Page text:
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Kaiser interviews Gordon Chang!

No, not that Gordon Chang. The other one: the good one. Gordon H. Chang is a professor of American history at Stanford University, where he is also the Olive H. Palmer Professor in Humanities and the senior associate vice provost for undergraduate education. In this prelapsarian podcast, taped on December 19, Gordon chats with Kaiser about the rising tide of Sinophobia — presaging things to come once Trump really started fanning the flames during the present pandemic. 

12:15: American perceptions of China and Chinese people

20:54: A legacy of discrimination against Chinese scientists in the U.S.

31:43: The role of universities in pushing back against xenophobia

35:47: Espionage fears and restrictions against Chinese researchers

Recommendations:

Gordon: The Transpacific Experiment: How China and California Collaborate and Compete for Our Future, by Matt Sheehan. 

Kaiser: The Scientist and the Spy: A True Story of China, the FBI, and Industrial Espionage, by Mara Hvistendahl.

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Kaiser Kuo

Kaiser Kuo is co-founder of the Sinica Podcast and editor-at-large of SupChina.

4 Comments

  1. Brittany Reply

    Shortly after I returned to Chicago, my hometown, from Beijing in January 2020, I accompanied my parents to the Social Security Administration office. It was in a very shoddy area. I politely held the door for several incoming people, mainly Black Americans, who then thanked me.

    After that, this one supposed veteran went PTSD and started cursing Japanese and Koreans. I wasn’t sure if our Asian faces (I’m Chinese-American) triggered him, but he was one of the people whom I had held the door for. I didn’t understand what was going on, but I wasn’t one to care unless personally attacked. He later cursed at a Hispanic couple who were just doing their own thing.

    I was just thinking, “Oh great. I can’t believe that I have to see this crap. At least I’m going back to China soon. Good riddance.”

    1. Jason Reply

      Revealing comment in that you don’t address any particular idea from the podcast. Even by your own account what you experienced was simply racism (and possibly a bit of mental illness), but not particularly sinophobia.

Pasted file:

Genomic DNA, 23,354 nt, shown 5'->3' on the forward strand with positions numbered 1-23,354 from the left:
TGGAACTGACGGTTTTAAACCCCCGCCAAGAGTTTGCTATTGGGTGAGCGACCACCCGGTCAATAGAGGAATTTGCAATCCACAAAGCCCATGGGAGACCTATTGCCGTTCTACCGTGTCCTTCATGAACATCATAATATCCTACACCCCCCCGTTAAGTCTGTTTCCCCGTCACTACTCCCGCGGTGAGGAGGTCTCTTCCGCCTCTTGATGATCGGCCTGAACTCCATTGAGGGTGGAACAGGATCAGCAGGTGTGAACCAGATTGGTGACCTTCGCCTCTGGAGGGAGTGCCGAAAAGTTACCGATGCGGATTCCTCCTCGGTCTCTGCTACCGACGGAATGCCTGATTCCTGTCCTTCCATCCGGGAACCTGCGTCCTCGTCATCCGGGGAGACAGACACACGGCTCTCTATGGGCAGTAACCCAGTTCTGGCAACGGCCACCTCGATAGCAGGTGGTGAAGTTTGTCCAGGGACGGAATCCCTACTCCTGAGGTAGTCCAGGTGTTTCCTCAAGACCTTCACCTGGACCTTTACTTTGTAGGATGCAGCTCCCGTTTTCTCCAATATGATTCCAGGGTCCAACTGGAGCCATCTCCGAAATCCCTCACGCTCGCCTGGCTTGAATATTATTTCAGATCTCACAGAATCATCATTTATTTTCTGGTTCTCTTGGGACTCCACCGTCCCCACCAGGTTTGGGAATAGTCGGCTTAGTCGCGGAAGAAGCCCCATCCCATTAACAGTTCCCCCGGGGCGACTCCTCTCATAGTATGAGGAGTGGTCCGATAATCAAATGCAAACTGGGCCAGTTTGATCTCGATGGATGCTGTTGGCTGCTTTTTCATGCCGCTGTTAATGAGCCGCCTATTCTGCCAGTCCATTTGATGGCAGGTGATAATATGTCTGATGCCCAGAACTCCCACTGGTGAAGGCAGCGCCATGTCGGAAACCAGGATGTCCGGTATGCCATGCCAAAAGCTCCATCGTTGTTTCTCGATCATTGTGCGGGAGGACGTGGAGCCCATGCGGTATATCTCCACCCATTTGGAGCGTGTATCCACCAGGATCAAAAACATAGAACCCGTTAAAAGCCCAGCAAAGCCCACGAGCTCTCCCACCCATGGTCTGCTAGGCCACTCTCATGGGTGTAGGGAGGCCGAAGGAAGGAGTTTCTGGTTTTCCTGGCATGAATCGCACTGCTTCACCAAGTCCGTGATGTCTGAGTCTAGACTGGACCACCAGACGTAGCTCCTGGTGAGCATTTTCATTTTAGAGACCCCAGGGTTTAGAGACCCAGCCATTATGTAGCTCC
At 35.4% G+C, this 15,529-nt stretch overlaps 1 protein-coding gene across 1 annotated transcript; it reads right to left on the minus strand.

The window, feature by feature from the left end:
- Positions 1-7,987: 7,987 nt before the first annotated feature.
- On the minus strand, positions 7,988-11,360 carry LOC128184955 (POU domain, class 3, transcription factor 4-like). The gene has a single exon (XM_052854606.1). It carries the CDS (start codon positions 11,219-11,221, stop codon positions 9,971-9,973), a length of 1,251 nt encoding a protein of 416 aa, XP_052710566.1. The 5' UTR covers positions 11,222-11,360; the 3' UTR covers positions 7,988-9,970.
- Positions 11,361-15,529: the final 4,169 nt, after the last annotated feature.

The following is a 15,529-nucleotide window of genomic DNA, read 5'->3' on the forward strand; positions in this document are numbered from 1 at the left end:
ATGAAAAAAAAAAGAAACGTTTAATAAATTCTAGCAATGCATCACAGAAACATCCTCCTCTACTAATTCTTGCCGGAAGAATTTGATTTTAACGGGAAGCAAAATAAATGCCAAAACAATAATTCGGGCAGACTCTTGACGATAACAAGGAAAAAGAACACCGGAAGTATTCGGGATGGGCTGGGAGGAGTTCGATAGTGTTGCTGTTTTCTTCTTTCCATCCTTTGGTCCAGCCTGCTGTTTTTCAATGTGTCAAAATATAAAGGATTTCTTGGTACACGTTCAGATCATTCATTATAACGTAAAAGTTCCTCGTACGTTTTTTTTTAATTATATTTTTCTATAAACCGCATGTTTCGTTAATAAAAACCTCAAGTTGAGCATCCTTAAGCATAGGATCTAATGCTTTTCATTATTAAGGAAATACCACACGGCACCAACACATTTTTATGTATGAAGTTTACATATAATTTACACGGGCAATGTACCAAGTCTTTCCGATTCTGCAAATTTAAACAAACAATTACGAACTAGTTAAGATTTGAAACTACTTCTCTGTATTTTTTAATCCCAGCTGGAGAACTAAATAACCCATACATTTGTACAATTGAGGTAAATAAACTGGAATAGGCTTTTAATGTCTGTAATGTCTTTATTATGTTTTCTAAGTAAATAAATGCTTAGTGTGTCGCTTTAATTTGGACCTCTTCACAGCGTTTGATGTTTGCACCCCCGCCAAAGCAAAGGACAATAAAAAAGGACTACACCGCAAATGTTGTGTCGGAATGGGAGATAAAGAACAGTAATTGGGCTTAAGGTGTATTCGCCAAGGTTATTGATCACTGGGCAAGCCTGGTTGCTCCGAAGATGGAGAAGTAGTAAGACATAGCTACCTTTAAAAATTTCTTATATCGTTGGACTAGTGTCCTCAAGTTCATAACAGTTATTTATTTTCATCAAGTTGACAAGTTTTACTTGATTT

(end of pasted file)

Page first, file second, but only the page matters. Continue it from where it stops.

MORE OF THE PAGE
Stories like yours are exactly why we need to keep speaking out against this sort of treatment, regardless of racial/ethnic background. But at least we’re talking about it…

      Curious why you would say “at least I’m going back to China soon”…. I assume you prefer systematic state-sponsored racism to the more dynamic homegrown type.

  2. Jason Gill Reply

    I really appreciate this examination of sinophobia in the US, and I think that a tough introspective look at America is absolutely the most effective way for us to get better. That being said, the menacing influence of CCP state-sponsored racism is completely neglected here. Chinese government policies are not an excuse for racism, but we need to acknowledge this as a challenge that we must overcome.

    It is important to remember that much of the sinophobia discussed here does not merely arise from home-grown racism or socio-economic stress factors – over the last decade the CCP has also ramped up its weaponization of race and this has further incited distrust of ethnic Chinese (and Asians more generally as many people can’t or don’t care to differentiate). The CCP claims authority over ethnic Chinese regardless of nationality and demands loyalty to the party while refuting all other identities (nationality, religion, etc) that may compete with this single-minded loyalty. The statements we judge as “racist” by the US government are often insufficiently nuanced (especially if you don’t understand the context), but are actually grounded in fact. The CCP uses culture, society, and ethnicity as a political tool and we need to be AWARE of this in order to guard against it. The CCP also specifically targets ethnic Chinese to infiltrate organizations around the globe – their vulnerability arises not from their ethnicity, but from the CCP’s weaponization of that ethnicity (unfortunately the headlines don’t always make this clear).

    Being aware of this however, we need to avoid sinking to a similar level of racism as that sponsored by the CCP. The belief that all humans are equal is fundamental to democracy and, more importantly, to our basic respect for others.

  3. Kaiser Reply

    Kinda like we need to have discussions of black-on-white violence in any conversation about police killings of black people in America because all lives matter, Jason?

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